Br
    Oh I do that too. I cab pull my leg clear over my chest.. I will take a pic of the affected area (clothed) lol and post if maybe that could further your assessment.. I did some tennis ball rolling for the first time last night on glutes hams n quads n will continue
    Olympus Labs - Turning Men Into Demigods
    www.olympus-labs.com

  18. Quote Originally Posted by ZiR RED
    Those types of stretches are not a test of hamstring flexibility, since its a measure of spinal flexion, IS joint rotation, and then some at the hip. What you might actually be feeling is some stretch in the sciatic nerve when doing those tests.

    If you want to assess true passive hamstring flexibility a supine lying single leg raise with a straight knee is an easy way. Lie on your back, and while keeping your back flat and your right knee slightly bent, flex at the left hip keeping the left knee extended. See how far you, go repeat on the other side. Then, you can do this every month to assess if your ROM is increasing or decreasing. Much more appropriate and specific to sprinting and other real life/sport activities.

    Br
    Oh I do that too. I cab pull my leg clear over my chest.. I will take a pic of the affected area (clothed) lol and post if maybe that could further your assessment.. I did some tennis ball rolling for the first time last night on glutes hams n quads n will continue

    And the ortho i saw last week said I do have SI joint inflammation
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  19. Quote Originally Posted by chedapalooza View Post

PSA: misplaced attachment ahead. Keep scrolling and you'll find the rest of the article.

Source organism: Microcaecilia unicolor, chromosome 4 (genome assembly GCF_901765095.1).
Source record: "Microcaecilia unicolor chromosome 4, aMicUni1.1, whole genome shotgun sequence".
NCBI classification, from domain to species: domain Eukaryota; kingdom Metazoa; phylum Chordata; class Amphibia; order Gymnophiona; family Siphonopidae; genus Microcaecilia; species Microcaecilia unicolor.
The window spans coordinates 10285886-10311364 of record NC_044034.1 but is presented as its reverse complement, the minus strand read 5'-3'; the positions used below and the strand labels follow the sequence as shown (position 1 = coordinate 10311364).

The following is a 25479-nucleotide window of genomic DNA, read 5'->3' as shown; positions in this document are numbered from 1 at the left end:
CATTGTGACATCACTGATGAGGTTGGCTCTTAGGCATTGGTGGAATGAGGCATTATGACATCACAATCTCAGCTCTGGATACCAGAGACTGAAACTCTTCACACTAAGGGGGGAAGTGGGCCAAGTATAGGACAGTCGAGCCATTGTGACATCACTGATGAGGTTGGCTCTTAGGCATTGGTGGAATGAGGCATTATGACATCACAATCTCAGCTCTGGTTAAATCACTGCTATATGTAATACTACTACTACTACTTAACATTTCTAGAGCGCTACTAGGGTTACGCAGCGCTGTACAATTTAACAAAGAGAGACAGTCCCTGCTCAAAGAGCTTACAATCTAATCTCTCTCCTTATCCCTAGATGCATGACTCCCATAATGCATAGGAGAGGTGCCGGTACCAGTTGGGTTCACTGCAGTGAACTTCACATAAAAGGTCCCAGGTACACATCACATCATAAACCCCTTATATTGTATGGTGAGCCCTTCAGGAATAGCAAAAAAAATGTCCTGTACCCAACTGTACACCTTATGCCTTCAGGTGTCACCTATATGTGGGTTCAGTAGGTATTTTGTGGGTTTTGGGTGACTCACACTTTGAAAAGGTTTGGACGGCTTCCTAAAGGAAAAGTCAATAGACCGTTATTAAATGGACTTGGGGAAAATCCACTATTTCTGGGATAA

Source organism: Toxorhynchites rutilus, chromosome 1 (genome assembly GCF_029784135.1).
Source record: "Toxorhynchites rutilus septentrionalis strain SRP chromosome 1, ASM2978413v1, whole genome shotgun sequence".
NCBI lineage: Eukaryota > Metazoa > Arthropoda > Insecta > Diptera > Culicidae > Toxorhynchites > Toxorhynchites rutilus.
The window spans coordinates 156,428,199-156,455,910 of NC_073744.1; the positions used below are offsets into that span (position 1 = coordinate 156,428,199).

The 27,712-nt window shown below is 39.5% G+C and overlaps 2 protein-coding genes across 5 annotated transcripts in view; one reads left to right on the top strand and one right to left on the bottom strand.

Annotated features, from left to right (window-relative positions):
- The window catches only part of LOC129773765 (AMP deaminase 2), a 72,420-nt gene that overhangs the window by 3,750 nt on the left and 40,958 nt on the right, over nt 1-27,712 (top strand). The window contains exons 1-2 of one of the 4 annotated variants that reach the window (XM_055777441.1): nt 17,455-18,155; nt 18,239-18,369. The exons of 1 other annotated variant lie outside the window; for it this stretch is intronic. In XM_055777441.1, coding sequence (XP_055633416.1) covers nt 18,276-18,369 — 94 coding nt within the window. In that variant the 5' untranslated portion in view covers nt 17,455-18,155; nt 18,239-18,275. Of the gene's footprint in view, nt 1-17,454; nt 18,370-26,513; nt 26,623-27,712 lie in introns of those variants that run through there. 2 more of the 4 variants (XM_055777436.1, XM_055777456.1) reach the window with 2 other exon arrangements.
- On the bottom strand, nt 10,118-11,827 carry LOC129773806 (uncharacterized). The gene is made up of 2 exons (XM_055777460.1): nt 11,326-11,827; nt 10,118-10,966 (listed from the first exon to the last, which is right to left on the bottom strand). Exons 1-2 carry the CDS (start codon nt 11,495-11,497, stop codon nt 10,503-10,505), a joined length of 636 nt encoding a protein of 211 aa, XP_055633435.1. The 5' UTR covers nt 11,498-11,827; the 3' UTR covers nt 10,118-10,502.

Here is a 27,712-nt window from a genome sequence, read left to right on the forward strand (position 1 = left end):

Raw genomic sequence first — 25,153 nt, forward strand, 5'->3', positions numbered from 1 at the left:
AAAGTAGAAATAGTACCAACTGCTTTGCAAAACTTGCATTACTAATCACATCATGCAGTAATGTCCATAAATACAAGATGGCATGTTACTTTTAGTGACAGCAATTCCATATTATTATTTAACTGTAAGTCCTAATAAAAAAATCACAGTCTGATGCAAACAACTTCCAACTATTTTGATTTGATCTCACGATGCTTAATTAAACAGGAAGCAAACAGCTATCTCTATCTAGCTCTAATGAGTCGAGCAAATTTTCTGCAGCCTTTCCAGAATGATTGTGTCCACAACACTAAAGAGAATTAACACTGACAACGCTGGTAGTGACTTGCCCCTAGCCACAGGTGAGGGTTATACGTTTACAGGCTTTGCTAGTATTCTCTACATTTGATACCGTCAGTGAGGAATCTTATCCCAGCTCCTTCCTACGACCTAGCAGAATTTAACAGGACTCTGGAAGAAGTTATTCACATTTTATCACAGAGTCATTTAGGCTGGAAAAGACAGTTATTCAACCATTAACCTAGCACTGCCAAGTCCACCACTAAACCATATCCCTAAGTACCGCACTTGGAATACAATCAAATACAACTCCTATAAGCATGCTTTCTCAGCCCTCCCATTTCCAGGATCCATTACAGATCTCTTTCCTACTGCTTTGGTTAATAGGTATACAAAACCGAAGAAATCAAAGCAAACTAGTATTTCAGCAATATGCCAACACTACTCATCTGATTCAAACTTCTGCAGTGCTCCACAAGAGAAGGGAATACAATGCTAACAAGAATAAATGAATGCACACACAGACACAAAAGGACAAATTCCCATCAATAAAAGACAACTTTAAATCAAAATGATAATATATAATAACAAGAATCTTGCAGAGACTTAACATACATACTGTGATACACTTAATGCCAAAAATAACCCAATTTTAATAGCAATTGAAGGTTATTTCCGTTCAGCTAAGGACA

Oh I do that too. I cab pull my leg clear over my chest.. I will take a pic of the affected area (clothed) lol and post if maybe that could further your assessment.. I did some tennis ball rolling for the first time last night on glutes hams n quads n will continue

    And the ortho i saw last week said I do have SI joint inflammation
    I don't want you to pull your leg over your chest. I want you to focus on keeping your back flat against the floor and your other leg outstretched and nearly fully extended. Keep your arms at your side. Then, without any additional spinal flexion or extension, raise your leg by using your hip flexors. See how far you flex the hip before you have to compensate by flexing the spine or your other leg. This will give you an idea of what your "functional" hamstring flexibility/mobility really is.

  20. Quote Originally Posted by ZiR RED

    I don't want you to pull your leg over your chest. I want you to focus on keeping your back flat against the floor and your other leg outstretched and nearly fully extended. Keep your arms at your side. Then, without any additional spinal flexion or extension, raise your leg by using your hip flexors. See how far you flex the hip before you have to compensate by flexing the spine or your other leg. This will give you an idea of what your "functional" hamstring flexibility/mobility really is.
    Gotcha will do
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  21. What if you can only raise it like ... 20-30 degrees that way? Lol.
    Check your form: http://anabolicminds.com/forum/exercise-science/190675-proper-techniques.html
    Log: http://anabolicminds.com/forum/workout-logs/235436-tossing-weight-torobestia.html

  22. Quote Originally Posted by Torobestia View Post
    What if you can only raise it like ... 20-30 degrees that way? Lol.
    Im the same way. My rom in that area is terrible.
    E-Pharm Rep... PM me with any questions or concerns

  23. Quote Originally Posted by Torobestia
    What if you can only raise it like ... 20-30 degrees that way? Lol.
    90 is usually the acceptable mark... So... Look up PNF Stretching...

  24. Ok. I've been doing some light reading since you commented on the matter, Blaqz. What none of this reading has specified is how often to do the PNF stretches or how to vary them (they list different variations, but how do I know which to use/when)?

    It appears I would keep these a couple days apart, and I would do them either after a workout or after cardio. I wont need a partner for this I dont think because I have one of those therapeutic rope things that have notches in them for you to place your foot in, and two handles to hold onto.